Evaluating an Interactive Digital Intervention for College Weight Gain Prevention



      Pilot a digital interactive intervention for weight gain prevention among college students.


      One sample pre-post study reporting on initial usability and changes in theoretical constructs (ie, self-efficacy, behavioral capability, elaboration) and program acceptability. Twenty college freshmen (mean age, 18.25 ± 0.72 years) reviewed a digital program providing self-assessment and brief tailored feedback on 8 behaviors that relate to a healthy weight: physical activity, sedentary behavior, and consumption of sugary beverages, high fat snacks, breakfast, fried foods, fruits and vegetables, and pizza.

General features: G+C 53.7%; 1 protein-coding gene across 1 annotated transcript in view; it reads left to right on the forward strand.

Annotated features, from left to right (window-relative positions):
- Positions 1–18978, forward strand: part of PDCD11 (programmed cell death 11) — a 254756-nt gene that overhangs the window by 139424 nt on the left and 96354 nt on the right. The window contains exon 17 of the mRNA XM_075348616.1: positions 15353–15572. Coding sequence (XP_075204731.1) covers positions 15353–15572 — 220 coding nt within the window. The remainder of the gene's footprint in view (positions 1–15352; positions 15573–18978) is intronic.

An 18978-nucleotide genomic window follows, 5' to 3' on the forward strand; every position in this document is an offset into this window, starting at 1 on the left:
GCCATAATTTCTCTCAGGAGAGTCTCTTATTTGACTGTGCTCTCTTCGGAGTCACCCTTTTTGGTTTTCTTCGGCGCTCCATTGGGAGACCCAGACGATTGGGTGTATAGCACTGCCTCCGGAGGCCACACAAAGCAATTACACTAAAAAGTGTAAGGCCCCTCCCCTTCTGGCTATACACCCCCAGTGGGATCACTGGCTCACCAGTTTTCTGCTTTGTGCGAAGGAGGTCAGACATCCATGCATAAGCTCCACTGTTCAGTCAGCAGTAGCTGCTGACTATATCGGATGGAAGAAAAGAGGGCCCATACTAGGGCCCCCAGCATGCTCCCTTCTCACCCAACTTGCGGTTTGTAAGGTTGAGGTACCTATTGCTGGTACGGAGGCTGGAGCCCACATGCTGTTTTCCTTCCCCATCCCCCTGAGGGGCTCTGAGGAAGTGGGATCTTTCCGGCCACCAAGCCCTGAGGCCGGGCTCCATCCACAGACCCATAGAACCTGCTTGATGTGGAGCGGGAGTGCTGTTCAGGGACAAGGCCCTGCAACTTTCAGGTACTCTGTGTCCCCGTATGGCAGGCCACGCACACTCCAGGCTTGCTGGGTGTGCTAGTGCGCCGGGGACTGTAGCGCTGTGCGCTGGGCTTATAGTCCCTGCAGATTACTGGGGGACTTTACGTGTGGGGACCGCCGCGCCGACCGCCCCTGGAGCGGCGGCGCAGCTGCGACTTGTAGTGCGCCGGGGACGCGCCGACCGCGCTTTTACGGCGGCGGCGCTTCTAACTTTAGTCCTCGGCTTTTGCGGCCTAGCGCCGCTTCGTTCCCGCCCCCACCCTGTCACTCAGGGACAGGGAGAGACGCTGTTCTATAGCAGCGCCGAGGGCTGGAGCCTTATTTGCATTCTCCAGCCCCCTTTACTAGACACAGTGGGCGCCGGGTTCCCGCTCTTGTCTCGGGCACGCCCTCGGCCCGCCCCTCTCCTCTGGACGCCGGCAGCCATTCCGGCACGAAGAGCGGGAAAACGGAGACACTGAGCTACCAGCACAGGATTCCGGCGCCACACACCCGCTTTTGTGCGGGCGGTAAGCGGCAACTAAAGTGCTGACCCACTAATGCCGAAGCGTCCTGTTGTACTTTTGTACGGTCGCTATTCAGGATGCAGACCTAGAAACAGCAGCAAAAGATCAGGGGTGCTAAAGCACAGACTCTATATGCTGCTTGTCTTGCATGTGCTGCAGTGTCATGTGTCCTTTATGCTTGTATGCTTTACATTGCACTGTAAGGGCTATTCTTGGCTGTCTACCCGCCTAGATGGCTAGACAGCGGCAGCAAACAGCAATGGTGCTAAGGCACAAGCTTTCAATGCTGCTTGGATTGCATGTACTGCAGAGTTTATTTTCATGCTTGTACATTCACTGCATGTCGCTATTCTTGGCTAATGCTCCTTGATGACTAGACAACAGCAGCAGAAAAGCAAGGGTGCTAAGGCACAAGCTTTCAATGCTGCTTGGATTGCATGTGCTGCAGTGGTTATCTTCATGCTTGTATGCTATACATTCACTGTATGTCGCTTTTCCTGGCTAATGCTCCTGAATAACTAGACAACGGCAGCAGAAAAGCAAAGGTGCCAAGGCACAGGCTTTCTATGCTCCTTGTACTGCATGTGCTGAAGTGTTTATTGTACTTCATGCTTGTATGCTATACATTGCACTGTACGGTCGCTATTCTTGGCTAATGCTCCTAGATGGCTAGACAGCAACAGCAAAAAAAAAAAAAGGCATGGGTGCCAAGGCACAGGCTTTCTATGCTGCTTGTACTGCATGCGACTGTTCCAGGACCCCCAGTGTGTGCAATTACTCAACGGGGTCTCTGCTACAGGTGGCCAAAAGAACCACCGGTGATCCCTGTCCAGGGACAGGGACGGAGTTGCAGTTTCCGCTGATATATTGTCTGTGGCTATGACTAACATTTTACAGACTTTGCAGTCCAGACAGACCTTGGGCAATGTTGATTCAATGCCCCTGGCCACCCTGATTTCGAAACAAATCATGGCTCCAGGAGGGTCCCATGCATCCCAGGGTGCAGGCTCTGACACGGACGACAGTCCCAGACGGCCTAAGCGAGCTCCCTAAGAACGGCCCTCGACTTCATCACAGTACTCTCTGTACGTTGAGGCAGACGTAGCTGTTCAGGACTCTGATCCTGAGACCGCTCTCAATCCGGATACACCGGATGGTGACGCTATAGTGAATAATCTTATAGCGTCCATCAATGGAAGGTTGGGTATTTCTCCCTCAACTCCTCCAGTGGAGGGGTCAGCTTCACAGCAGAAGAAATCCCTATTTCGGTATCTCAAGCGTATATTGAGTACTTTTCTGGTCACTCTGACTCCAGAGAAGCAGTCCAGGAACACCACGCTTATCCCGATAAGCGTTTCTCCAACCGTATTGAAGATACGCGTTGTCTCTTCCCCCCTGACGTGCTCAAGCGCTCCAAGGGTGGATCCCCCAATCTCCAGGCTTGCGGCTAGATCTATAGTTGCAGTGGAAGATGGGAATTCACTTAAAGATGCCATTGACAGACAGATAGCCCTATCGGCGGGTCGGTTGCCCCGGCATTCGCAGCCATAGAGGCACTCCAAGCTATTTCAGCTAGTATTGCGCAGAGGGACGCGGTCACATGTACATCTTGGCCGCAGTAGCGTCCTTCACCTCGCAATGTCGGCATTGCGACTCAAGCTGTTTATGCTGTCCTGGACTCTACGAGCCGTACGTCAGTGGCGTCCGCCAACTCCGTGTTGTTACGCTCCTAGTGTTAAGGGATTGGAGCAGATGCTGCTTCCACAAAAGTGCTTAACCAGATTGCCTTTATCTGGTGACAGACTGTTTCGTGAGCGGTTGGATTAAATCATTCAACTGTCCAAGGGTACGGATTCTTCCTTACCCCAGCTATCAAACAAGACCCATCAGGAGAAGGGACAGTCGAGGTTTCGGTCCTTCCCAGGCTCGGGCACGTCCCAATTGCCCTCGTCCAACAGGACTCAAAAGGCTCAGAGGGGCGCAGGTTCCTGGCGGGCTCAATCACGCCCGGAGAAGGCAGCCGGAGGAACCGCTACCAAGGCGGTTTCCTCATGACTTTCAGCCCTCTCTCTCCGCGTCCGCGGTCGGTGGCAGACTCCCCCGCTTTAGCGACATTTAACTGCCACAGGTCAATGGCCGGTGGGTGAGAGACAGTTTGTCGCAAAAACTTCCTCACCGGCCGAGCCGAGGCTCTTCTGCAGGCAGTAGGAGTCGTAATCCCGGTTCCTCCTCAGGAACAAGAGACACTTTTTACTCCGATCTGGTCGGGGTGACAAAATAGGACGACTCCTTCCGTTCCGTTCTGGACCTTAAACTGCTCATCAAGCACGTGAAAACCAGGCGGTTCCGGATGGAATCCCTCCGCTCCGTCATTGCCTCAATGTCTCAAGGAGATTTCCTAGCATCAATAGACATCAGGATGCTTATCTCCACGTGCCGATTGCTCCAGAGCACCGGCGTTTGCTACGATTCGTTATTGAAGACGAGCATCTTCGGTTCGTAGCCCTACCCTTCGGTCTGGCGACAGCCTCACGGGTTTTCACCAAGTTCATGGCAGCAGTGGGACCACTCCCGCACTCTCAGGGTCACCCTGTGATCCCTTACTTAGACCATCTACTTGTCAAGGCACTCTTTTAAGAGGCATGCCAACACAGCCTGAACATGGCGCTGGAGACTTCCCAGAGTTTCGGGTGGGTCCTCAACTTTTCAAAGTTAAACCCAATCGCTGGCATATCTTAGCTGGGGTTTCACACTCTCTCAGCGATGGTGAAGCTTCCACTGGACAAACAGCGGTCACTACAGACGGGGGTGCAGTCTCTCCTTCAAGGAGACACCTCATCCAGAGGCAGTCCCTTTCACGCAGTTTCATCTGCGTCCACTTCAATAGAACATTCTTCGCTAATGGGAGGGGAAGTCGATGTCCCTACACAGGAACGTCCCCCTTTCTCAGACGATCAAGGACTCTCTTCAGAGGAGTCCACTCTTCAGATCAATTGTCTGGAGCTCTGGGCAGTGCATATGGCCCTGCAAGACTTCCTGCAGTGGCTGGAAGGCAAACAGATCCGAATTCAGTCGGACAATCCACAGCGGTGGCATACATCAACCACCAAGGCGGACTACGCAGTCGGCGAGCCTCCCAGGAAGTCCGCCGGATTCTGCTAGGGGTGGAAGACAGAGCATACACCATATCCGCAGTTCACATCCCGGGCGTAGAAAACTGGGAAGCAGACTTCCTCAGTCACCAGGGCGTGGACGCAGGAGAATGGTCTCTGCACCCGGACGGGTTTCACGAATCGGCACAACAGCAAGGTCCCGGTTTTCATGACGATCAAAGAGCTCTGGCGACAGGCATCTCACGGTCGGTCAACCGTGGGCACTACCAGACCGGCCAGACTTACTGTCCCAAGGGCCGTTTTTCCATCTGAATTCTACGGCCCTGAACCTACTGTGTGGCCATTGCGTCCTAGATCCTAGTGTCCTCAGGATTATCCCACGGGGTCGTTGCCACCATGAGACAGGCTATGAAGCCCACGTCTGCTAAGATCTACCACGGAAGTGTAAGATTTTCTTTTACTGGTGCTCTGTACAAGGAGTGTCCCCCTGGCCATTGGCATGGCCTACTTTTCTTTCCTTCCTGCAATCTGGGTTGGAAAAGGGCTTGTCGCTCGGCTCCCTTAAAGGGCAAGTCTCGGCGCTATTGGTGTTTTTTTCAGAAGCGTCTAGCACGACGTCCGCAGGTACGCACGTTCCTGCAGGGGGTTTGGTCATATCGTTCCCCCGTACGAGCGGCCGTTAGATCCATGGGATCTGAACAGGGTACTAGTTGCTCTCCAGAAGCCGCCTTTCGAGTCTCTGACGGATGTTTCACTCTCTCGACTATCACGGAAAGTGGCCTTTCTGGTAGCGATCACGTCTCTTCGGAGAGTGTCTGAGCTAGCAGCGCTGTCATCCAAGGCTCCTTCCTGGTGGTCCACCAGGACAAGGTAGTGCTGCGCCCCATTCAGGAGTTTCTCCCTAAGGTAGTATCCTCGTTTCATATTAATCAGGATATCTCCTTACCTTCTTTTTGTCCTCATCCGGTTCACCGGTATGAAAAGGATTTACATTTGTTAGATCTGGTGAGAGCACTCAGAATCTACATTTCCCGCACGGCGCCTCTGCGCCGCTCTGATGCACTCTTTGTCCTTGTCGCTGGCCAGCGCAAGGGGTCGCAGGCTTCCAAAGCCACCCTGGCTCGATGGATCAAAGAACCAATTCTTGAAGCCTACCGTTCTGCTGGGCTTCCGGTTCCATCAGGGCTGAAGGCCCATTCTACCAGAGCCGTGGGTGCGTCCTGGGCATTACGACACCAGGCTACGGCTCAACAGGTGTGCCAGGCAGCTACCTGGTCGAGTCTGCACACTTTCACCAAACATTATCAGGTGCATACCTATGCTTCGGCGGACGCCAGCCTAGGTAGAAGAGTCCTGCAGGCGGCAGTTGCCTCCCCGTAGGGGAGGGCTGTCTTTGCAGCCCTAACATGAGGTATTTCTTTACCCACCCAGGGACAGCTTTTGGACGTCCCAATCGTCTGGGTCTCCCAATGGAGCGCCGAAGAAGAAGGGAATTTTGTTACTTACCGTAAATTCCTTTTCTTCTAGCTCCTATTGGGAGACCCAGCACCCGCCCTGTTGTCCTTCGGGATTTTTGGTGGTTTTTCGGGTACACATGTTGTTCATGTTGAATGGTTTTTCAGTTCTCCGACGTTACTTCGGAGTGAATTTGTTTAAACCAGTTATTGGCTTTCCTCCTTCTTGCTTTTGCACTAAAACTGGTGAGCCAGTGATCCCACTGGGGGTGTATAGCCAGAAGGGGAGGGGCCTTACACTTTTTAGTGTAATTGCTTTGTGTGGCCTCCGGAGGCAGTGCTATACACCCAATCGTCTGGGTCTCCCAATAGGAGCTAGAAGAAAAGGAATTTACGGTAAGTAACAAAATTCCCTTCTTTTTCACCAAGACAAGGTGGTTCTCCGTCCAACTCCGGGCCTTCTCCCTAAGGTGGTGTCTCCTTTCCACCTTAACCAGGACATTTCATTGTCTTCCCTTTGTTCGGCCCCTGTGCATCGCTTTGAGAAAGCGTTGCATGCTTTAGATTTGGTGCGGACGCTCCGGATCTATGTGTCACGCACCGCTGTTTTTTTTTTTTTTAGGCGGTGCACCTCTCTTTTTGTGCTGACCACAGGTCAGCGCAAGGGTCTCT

At posttest, improvements in self-efficacy were found for 5 behaviors (ie, physical activity, high fat snacks, breakfast, fried foods, fruits and vegetables); improvements in behavioral capability were found for 3 behaviors (ie, high fat snacks, fried foods, and fruits and vegetables). Acceptability benchmarks included: positive impression (60%), relevance (95%), and ease of comprehension (75%).

      Conclusions and Implications

      This program demonstrates acceptability for a digital weight gain prevention intervention, with improvements in behavioral mediators of change. Suggestions to simplify messaging and allowing for user control may enhance acceptability and comprehension. There is a need for further testing with larger more diverse populations before broader implementation by universities to address student health.

      Key Words

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